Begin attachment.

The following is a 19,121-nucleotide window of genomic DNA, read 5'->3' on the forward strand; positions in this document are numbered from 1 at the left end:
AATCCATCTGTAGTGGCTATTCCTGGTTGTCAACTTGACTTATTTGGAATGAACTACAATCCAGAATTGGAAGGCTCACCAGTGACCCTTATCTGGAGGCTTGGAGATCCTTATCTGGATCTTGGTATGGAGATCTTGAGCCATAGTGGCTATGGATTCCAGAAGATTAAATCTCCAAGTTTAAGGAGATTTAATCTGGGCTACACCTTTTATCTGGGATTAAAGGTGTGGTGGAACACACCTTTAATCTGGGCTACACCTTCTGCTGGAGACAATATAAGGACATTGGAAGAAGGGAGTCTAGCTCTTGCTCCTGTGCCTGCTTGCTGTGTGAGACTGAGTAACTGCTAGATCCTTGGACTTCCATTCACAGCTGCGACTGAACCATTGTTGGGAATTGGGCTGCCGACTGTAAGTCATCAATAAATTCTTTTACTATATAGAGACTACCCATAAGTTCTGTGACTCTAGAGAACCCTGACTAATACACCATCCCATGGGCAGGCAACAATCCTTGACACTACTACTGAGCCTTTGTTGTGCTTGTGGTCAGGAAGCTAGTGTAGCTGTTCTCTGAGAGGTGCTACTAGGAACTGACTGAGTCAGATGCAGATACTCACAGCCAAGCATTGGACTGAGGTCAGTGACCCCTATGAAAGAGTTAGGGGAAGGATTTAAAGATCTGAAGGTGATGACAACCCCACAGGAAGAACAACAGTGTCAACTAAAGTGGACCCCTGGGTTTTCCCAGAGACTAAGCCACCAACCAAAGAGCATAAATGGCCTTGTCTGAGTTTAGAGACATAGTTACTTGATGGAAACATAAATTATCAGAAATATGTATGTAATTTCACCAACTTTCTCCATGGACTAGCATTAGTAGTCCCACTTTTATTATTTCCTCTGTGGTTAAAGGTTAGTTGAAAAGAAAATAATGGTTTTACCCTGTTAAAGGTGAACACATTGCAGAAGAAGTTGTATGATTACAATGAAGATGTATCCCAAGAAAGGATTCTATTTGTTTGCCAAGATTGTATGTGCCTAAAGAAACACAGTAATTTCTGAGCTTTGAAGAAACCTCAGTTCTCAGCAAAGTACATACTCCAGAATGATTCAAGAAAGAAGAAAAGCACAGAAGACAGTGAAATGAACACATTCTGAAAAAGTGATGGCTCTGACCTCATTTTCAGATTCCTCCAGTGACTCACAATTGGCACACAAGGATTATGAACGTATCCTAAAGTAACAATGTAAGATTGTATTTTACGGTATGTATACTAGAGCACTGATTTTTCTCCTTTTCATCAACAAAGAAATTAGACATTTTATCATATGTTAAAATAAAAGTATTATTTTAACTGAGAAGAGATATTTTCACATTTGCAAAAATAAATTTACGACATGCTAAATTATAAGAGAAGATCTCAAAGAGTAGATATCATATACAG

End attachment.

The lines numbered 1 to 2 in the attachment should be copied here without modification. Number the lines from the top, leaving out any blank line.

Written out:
The following is a 19,121-nucleotide window of genomic DNA, read 5'->3' on the forward strand; positions in this document are numbered from 1 at the left end:
AATCCATCTGTAGTGGCTATTCCTGGTTGTCAACTTGACTTATTTGGAATGAACTACAATCCAGAATTGGAAGGCTCACCAGTGACCCTTATCTGGAGGCTTGGAGATCCTTATCTGGATCTTGGTATGGAGATCTTGAGCCATAGTGGCTATGGATTCCAGAAGATTAAATCTCCAAGTTTAAGGAGATTTAATCTGGGCTACACCTTTTATCTGGGATTAAAGGTGTGGTGGAACACACCTTTAATCTGGGCTACACCTTCTGCTGGAGACAATATAAGGACATTGGAAGAAGGGAGTCTAGCTCTTGCTCCTGTGCCTGCTTGCTGTGTGAGACTGAGTAACTGCTAGATCCTTGGACTTCCATTCACAGCTGCGACTGAACCATTGTTGGGAATTGGGCTGCCGACTGTAAGTCATCAATAAATTCTTTTACTATATAGAGACTACCCATAAGTTCTGTGACTCTAGAGAACCCTGACTAATACACCATCCCATGGGCAGGCAACAATCCTTGACACTACTACTGAGCCTTTGTTGTGCTTGTGGTCAGGAAGCTAGTGTAGCTGTTCTCTGAGAGGTGCTACTAGGAACTGACTGAGTCAGATGCAGATACTCACAGCCAAGCATTGGACTGAGGTCAGTGACCCCTATGAAAGAGTTAGGGGAAGGATTTAAAGATCTGAAGGTGATGACAACCCCACAGGAAGAACAACAGTGTCAACTAAAGTGGACCCCTGGGTTTTCCCAGAGACTAAGCCACCAACCAAAGAGCATAAATGGCCTTGTCTGAGTTTAGAGACATAGTTACTTGATGGAAACATAAATTATCAGAAATATGTATGTAATTTCACCAACTTTCTCCATGGACTAGCATTAGTAGTCCCACTTTTATTATTTCCTCTGTGGTTAAAGGTTAGTTGAAAAGAAAATAATGGTTTTACCCTGTTAAAGGTGAACACATTGCAGAAGAAGTTGTATGATTACAATGAAGATGTATCCCAAGAAAGGATTCTATTTGTTTGCCAAGATTGTATGTGCCTAAAGAAACACAGTAATTTCTGAGCTTTGAAGAAACCTCAGTTCTCAGCAAAGTACATACTCCAGAATGATTCAAGAAAGAAGAAAAGCACAGAAGACAGTGAAATGAACACATTCTGAAAAAGTGATGGCTCTGACCTCATTTTCAGATTCCTCCAGTGACTCACAATTGGCACACAAGGATTATGAACGTATCCTAAAGTAACAATGTAAGATTGTATTTTACGGTATGTATACTAGAGCACTGATTTTTCTCCTTTTCATCAACAAAGAAATTAGACATTTTATCATATGTTAAAATAAAAGTATTATTTTAACTGAGAAGAGATATTTTCACATTTGCAAAAATAAATTTACGACATGCTAAATTATAAGAGAAGATCTCAAAGAGTAGATATCATATACAG